New approaches to capture, share and manipulate information in sectors such as health care and the creative industries require computers to enter the arena of human social interaction. Users readily adopt a social view of computers and previous research has shown how this can be harnessed in applications such as: health advice, tutoring, or helping children overcome bullying. These applications depend on 'Personification Technology' in order to simulate the characteristics of a person, so that users can interact using the day-to-day strategies of human communication. This part of the application is sometimes referred to as a 'Conversational Agent' (CA) just like Samantha in Her.
Going beyond practical applications, Personification Technology can also help give meaning and control back to users. Ambiguity is a core part the complexity and subjectivity of our lives. For thousands of years, art, music, drama and story telling has helped us understand, come to terms with, and express the complexities of our existential experience. Technology has long played a pivotal role in this artistic process, for example the role of optics in the development of perspective in painting and drawing, or the effect of film on story telling. However, current computer interfaces that help us understand, come to terms with, and mediate the explosion of electronic data, and electronic communication that now exists are generally limited to the mundane. Whereas the ability to get the height in metres of Everest is a trivial search request (8,848m by the way from a Google search), googling the question ‘What is love?’ returns (in the top four), two popular newspaper articles, a YouTube video of Haddaway and a dating site. It is, of course, an unfair comparison. Google is not designed to offer responses to ambiguous questions with no definite answers. In contrast, traditional forms of art and artistic narrative have done so for centuries. Personification Technologies offer a way of bridging the gap between the information we have available and the meaning it has for us.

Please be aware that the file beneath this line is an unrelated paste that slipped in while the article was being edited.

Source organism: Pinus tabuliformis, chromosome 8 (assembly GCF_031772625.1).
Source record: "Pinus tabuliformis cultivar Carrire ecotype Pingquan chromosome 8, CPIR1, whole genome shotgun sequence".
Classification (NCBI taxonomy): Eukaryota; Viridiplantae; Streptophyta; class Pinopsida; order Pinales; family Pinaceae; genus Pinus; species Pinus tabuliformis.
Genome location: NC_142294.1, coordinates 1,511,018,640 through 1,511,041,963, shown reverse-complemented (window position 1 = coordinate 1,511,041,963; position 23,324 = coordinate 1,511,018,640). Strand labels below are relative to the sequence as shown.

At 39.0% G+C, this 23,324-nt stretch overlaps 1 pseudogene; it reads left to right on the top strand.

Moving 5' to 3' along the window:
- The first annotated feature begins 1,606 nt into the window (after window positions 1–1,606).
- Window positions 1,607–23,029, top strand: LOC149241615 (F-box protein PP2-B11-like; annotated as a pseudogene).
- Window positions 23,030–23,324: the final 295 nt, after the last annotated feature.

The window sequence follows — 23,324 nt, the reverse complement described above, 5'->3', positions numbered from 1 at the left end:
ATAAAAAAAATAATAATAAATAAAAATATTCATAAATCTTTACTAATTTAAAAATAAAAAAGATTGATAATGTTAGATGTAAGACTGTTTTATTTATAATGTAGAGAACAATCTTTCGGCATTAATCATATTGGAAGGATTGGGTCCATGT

Technology has become part of our social fabric and, as such, this technology needs to be able engender playfulness, and enrich our sense of experience. In doing so it must attempt to reconnect with our human experience. When we give a child a teddy bear we don't agonise over whether it will replace the child's love for her friends and family. We happily use the bear as a personified agent, talking to it with our children and using it as means of play and communication. Often you can hear your child talking to the bear, going over social experiences and social constraints. In this way the bear is also a social tool to help a child interpret and make sense of his or her world (As well as being cosy to cuddle).
Adding a rubber handle to a hammer doesn't make us believe we can bang in nails with our hands, it just makes the tools more suited to its role. Adding fur to a child's teddy bear doesn't make us believe its a real bear, it just adds to the childs' ability to personify the bear, build a social relationship with it, and hug it. Allowing us to talk to a computer or mobile phone and simulating a personality, can be viewed as simply adding the 'rubber handle' to our tools. Adding such functionality to our tools can help them work in the social domain. This allows us to use these tools to help people in this domain, such as children who are suffering, or perpetrating, bullying.